Boiled Beef Soup, is locally known and called as Nilagang Baka [pronounced Ni-LAH-gang BAH-ka] in the Philippines. It’s another one of my favorite Filipino dishes that I used to request for dinner all the time.

When my grandmother cooks this dish, she uses a pressure cooker to soften the meat and make the stock out of beef soup bones. I used that as well to cut down on the cooking time to make the brisket really tender. Traditionally, the vegetables added are cabbages, potatoes, bok choy, and sometimes, plantains. I used cabbage and spinach and they still went well with the soup.

Boiled Beef Soup

It’s pretty straightforward to cook Boiled Beef Soup. You basically boil the beef then add the vegetables. For a healthier option, you can make the stock and cook the meat a day ahead. Separate the meat and bones from the soup when you store it in the fridge. You can scoop out the fat from the top of the soup after it has cooled then heat with the meat and add the vegetables when ready to be served.

Here’s the recipe:

Nilagang Baka / Boiled Beef Soup


  • 1 1/4 lb beef soup bones
  • 1/2 lb beef brisket, cut in cubes
  • 1/4 of a cabbage, cut in 2-inch squares
  • half a bag of spinach
  • 1 1/2 tsp pepper corns
  • 1 tsp light soy sauce
  • 2 shallots, chopped
  • kosher salt
  • 6-8 cups water


  1. In a pressure cooker, place beef meat and bones, chopped shallots, a teaspoon of salt, and just enough water to cover the meat and bones. Cover and cook for 30 minutes. Read your pressure cooker manual, start the cooking time according to the instructions. Ours begins when the weighted (screwed on) stopper or “rocker” gently rocks back and forth.
  2. Take the pressure cooker out of the heat and cool it with the lid under running tap water. You’ll know when it is safe to open once the outside of the container is cool and it is easy to turn the lid. If not, DO NOT attempt to force it open.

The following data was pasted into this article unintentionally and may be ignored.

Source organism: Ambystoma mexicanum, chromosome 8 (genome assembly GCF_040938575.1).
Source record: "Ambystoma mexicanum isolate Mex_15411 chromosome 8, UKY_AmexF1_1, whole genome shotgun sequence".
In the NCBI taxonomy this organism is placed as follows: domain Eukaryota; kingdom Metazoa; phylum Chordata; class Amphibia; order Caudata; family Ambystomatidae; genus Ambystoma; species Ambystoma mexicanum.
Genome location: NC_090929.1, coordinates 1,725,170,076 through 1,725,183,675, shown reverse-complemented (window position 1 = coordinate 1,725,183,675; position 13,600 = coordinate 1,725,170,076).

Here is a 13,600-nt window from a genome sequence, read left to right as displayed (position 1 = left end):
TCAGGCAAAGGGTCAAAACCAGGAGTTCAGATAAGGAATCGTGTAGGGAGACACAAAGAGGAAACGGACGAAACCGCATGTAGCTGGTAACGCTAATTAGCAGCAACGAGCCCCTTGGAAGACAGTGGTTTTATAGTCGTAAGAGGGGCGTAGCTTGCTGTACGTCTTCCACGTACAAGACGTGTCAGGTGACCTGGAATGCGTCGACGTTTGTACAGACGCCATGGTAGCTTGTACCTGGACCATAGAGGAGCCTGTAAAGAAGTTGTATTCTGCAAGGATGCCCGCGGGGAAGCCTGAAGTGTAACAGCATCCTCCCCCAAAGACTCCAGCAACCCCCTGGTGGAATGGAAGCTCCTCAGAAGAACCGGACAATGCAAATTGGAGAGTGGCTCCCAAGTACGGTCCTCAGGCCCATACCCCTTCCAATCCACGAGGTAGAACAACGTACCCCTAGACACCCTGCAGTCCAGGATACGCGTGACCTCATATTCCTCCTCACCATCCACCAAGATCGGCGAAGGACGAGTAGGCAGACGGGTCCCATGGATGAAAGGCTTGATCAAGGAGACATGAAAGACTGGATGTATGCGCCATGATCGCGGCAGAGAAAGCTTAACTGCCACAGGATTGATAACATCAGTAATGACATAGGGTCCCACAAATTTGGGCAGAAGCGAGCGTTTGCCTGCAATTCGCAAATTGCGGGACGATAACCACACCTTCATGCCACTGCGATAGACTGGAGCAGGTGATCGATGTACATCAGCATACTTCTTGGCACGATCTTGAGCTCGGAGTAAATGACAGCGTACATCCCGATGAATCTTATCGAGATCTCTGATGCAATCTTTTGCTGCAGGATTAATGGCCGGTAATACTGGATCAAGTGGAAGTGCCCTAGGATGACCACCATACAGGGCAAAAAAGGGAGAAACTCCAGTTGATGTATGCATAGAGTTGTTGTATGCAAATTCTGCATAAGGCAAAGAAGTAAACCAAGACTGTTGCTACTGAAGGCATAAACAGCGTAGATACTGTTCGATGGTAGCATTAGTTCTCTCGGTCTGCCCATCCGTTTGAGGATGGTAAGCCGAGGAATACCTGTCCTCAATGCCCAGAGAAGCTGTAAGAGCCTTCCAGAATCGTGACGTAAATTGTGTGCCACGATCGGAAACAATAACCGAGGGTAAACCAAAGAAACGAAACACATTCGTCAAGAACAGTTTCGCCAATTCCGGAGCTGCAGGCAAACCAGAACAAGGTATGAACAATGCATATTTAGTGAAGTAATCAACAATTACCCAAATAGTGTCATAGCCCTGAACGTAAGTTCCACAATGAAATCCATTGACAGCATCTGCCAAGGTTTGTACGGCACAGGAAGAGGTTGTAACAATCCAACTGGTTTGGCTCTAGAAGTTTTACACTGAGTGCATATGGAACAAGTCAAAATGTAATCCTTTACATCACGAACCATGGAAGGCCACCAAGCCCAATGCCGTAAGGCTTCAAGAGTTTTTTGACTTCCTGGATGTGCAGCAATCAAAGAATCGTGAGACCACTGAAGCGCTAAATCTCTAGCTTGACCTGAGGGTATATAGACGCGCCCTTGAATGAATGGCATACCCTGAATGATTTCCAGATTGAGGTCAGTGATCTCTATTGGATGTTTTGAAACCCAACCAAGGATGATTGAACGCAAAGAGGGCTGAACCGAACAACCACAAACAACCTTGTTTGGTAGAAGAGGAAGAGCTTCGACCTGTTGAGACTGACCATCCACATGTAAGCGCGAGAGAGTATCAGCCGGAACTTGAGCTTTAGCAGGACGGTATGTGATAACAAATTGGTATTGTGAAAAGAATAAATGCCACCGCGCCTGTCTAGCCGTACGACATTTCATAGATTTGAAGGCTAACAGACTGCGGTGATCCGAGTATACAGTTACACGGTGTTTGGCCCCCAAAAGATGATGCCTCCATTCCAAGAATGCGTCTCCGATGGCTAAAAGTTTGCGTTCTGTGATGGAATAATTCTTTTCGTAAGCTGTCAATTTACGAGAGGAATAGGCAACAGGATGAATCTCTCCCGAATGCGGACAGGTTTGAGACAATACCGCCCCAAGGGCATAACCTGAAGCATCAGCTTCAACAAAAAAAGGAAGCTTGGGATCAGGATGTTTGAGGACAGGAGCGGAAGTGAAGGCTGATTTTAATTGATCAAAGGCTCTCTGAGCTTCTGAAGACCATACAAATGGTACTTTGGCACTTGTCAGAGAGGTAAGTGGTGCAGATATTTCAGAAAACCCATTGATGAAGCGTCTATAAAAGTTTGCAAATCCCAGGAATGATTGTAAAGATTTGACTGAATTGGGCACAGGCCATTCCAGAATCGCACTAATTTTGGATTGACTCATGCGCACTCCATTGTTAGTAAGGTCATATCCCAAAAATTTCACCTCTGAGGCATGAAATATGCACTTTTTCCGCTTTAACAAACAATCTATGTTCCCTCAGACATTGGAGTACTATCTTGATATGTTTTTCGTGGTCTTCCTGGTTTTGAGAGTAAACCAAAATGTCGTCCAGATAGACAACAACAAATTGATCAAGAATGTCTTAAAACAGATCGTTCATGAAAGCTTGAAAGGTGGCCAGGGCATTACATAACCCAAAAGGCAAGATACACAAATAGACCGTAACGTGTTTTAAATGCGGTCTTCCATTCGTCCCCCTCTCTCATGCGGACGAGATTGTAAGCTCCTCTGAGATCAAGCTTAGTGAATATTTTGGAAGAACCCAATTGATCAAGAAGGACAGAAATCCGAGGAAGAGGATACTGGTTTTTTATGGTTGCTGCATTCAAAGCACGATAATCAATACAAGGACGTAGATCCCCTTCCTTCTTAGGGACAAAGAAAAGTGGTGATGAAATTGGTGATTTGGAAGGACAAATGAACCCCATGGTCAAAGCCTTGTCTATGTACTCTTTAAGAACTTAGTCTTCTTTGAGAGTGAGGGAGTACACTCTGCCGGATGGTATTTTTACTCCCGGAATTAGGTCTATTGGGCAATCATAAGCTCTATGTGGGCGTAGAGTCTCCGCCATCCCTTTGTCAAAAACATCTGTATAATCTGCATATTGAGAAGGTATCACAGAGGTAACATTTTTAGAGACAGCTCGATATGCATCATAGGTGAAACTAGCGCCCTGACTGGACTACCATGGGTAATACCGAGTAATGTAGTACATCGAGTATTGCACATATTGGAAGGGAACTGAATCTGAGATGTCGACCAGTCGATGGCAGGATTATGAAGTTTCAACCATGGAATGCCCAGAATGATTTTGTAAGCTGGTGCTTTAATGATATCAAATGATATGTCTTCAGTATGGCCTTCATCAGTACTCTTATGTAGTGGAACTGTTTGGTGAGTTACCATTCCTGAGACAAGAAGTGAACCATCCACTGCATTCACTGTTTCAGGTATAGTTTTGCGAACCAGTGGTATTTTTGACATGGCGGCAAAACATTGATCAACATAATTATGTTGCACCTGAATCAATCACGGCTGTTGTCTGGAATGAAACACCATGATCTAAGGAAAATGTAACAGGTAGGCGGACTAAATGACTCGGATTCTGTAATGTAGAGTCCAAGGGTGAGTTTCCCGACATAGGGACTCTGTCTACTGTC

3. Put the pressure cooker (minus the lid) back on the stove in medium heat. Add the soy sauce. Mix and add water and salt depending on how much soup you want and how salty you want it to taste. Add the cabbage and allow to boil for 3 minutes.
  4. Turn off the heat and add the spinach.
  5. Serve hot with rice.
Related Posts with Thumbnails


  • February 20, 2008 10:59 am

    This might be a silly question but please remember I love eating, I do not cook. What is the reason why you say one should separate the meat and bones from the rest when you store it in the fridge?

  • joy
    February 20, 2008 11:12 am

    Arnold – Good question. You know, I always remember the cooks in my family do that, separate the soup/stock from the meat when storing. I think this is mostly because you can use the extra soup/stock for other things and you just add it back to the meat as needed. With the soup I made above, you will mostly likely have extras that you can add for a meat-based pasta dish, or just to flavor a tomato sauce.

  • February 21, 2008 9:22 am

    My mom never cooks this but I love it! (So I always ask look for it whenever I visit my Auntie’s house). I have to try making it myself now ;)

  • February 21, 2008 11:38 am

    Shows you, one is never too old to learn. Thanks.

  • joy
    February 22, 2008 12:23 pm

    Theresa — Go try making it. It’s super simple. :)

    Arnold — No problem. You’re welcome.

  • February 24, 2008 7:16 pm

    Beautiful dish. Unfortunately, we don’t have any real Filipino restaurants in Atlanta (that I know of).

    I guess I will have to make some.

    I love the pressure cooker BTW.


  • joy
    February 28, 2008 12:09 pm

    Rowdy — Thanks! Hmm…I haven’t heard of any Filipino restaurants from there either. [Not that I’ve searched for them there.] Go make some. :)

Leave A Comment